We need to open the right drawer when we click on the button on top left corner. So we have to define two methods to open and close drawer as below.

   handleDrawer = () => this.setState({openDrawer: !this.state.openDrawer});
   handleDrawerClose = () => this.setState({openDrawer: false});

Now we have to add components that we need to show on the right side of the app bar. We connect those elements to the app bar like this. “iconElementRight={}”

We defined “TopMenu” Items like this.

   const TopMenu = (props) => (
   <div>
     <div className="top-menu">
     <FlatButton label="Overview"  href="/overview" style={{color:'#fff'}} className="topMenu-item"/>
     <FlatButton label="Team"  href="/team" style={{color:'#fff'}} className="topMenu-item"/>
     </div>

We added FlatButtons to place links to other static pages. After all we needed a FlatButton that gives IconMenu to show login and signup options.

     <IconMenu {...props} iconButtonElement={
         <IconButton iconStyle={{color:'#fff'}} ><MoreVertIcon /></IconButton>
     }>
     <MenuItem primaryText="Chat" containerElement={<Link to="/logout" />}
                   rightIcon={<Chat/>}/>
     </IconMenu>
   </div>
   );

After adding all these correctly you will see this kind of an app bar in your application.

Now our app bar is ready. But it does not collapse on small viewports.
So we planned to hide flat buttons on small sized screens and show the menu button. For that we used media queries.

@media only screen and (max-width: 800px){
   .topMenu-item{ display: none !important;  }
   .topAppBar button{ display: block  !important; }
}

This is how we built the responsive app bar using Material UI components. You can check the preview from this url. If you are willing to contribute to SUSI Web Chat here is the GitHub repository.

Resources:

  • Material UI Components: http://www.material-ui.com/#/components/
  • Learn More about media queries: https://www.w3schools.com/css/css_rwd_mediaqueries.asp
Continue Reading Implementing a Collapsible Responsive App Bar of SUSI Web Chat

Getting Response Feedback In SUSI.AI Web Chat

The SUSI.AI Web Chat provides responses for various queries, but the quality of responses it not always the best possible. Machine learning and deep learning algorithms will help us to solve this step by step. In order to implement machine learning, we need feedback mechanisms. The first step in this direction is to provide users with a way to give feedback to responses with a “thumbs up” or “thumbs down”. In this blog, I explain how we fetch the feedback of responses from the server.

On asking a query like tell me a quote, Susi responses with following message:

Now the user can rate the response by pressing thumbs up or thumbs down button. We store this response on the server. For getting this count of feedback we use the following endpoint:

BASE_URL+'/cms/getSkillRating.json?'+'model='+model+'&group='+group+'&skill='+skill;

Here:

  • BASE_URL: Base URL of our server: http://api.susi.ai/
  • model: Model of the skill from which response is fetched. For example “general”.
  • group: The group of the skill from which response is fetched. For example “entertainment”.
  • skill: name of the skill from which response is fetched. For example “quotes”.

We make an ajax call to the server to fetch the data:

$.ajax({
          url: getFeedbackEndPoint,
          dataType: 'jsonp',
          crossDomain: true,
          timeout: 3000,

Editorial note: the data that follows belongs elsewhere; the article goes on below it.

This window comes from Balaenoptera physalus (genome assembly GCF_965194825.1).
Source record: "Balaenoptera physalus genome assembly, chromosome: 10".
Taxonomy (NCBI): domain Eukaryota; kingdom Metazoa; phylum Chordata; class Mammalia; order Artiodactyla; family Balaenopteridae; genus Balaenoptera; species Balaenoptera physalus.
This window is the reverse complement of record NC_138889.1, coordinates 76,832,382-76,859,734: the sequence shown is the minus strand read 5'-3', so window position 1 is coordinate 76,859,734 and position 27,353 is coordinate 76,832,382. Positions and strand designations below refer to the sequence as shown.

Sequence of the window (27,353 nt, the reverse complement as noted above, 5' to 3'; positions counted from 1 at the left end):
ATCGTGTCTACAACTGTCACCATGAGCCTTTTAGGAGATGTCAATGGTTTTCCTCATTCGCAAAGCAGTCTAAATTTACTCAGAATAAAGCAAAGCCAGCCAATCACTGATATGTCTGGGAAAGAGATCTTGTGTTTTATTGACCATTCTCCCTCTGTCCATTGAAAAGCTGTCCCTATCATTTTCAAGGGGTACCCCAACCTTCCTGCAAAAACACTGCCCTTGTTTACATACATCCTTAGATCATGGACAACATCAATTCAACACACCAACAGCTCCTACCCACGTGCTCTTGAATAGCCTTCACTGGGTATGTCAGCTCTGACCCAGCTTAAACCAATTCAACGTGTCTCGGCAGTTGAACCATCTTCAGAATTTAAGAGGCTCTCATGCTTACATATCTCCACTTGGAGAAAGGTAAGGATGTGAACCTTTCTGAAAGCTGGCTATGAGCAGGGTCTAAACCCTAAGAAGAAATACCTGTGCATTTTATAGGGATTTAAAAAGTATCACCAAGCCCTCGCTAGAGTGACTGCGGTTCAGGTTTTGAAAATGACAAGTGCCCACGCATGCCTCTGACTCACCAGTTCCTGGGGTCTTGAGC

async: false,
          success: function (data) {
            console.log(getFeedbackEndPoint)
            console.log(data);
            if(data.accepted) {
              let positiveCount = data.skill_rating.positive;
              let negativeCount = data.skill_rating.negative;
              receivedMessage.positiveFeedback = positiveCount;
              receivedMessage.negativeFeedback = negativeCount;
            }

}

In the success function, we receive the data, which is in jsonp format. We parse this to get the desired result and store it in variable positiveCount and negativeCount. An example of data response is :

In the client, we can get value corresponding to positive and negative key as follows :

let positiveCount = data.skill_rating.positive;
let negativeCount = data.skill_rating.negative;

This way we can fetch the positive and negative counts corresponding to a particular response. This data can be used in many ways, for example:

  • It can be used to display the number of positive and negative count next to the thumbs:

  • It can be used in machine learning algorithms to improve the response that SUSI.AI provides.

Resources:

Testing Link:

http://chat.susi.ai/

Continue Reading Getting Response Feedback In SUSI.AI Web Chat

Implementing Toolbar(ActionBar) in SUSI Android

SUSI is an artificial intelligence for interactive chat bots. The SUSI Android app (https://github.com/fossasia/susi_android) has a toolbar, that allows different user preferences right up in the menu option. These include functionalities such as search, login, logout and rating the app. The material design toolbar provides a clean and efficient way to do these functions. We will see how we implemented this in the SUSI Android app.

To implement ActionBar in the Android app we will start with adding the dependency below to the gradle file.

compile `com.android.support:appcompat-v7:22.2.0` 

For more information regarding setting up ActionBar in your own project please refer to this link.

Now we will add the Toolbar in our XML file as shown below.

<android.support.v7.widget.Toolbar xmlns:app="http://schemas.android.com/apk/res-auto"

  style="@style/Theme.AppCompat"

  xmlns:android="http://schemas.android.com/apk/res/android"

  android:layout_width="match_parent"

  android:layout_height="wrap_content"

  android:background="?attr/colorPrimary"

  android:minHeight="@dimen/abc_action_bar_default_height_material">